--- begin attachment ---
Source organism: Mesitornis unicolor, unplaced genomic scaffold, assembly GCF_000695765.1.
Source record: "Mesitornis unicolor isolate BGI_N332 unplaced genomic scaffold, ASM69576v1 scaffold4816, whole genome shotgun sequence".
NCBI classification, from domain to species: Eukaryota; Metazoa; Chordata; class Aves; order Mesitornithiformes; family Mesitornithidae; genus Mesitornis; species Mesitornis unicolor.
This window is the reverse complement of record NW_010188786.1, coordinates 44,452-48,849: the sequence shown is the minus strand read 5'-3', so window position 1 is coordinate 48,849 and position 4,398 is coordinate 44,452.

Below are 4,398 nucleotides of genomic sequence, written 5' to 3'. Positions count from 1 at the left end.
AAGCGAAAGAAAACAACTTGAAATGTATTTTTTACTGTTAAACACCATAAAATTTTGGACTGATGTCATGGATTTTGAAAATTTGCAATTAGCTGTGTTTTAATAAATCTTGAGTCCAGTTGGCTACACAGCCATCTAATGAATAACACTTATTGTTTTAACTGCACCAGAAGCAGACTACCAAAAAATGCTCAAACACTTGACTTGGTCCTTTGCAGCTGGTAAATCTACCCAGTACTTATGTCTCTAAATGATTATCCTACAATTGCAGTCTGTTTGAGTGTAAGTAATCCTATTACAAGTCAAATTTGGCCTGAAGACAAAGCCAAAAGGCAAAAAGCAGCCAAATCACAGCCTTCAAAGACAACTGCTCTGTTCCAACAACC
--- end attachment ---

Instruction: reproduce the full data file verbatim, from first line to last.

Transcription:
Source organism: Mesitornis unicolor, unplaced genomic scaffold, assembly GCF_000695765.1.
Source record: "Mesitornis unicolor isolate BGI_N332 unplaced genomic scaffold, ASM69576v1 scaffold4816, whole genome shotgun sequence".
NCBI classification, from domain to species: Eukaryota; Metazoa; Chordata; class Aves; order Mesitornithiformes; family Mesitornithidae; genus Mesitornis; species Mesitornis unicolor.
This window is the reverse complement of record NW_010188786.1, coordinates 44,452-48,849: the sequence shown is the minus strand read 5'-3', so window position 1 is coordinate 48,849 and position 4,398 is coordinate 44,452.

Below are 4,398 nucleotides of genomic sequence, written 5' to 3'. Positions count from 1 at the left end.
AAGCGAAAGAAAACAACTTGAAATGTATTTTTTACTGTTAAACACCATAAAATTTTGGACTGATGTCATGGATTTTGAAAATTTGCAATTAGCTGTGTTTTAATAAATCTTGAGTCCAGTTGGCTACACAGCCATCTAATGAATAACACTTATTGTTTTAACTGCACCAGAAGCAGACTACCAAAAAATGCTCAAACACTTGACTTGGTCCTTTGCAGCTGGTAAATCTACCCAGTACTTATGTCTCTAAATGATTATCCTACAATTGCAGTCTGTTTGAGTGTAAGTAATCCTATTACAAGTCAAATTTGGCCTGAAGACAAAGCCAAAAGGCAAAAAGCAGCCAAATCACAGCCTTCAAAGACAACTGCTCTGTTCCAACAACC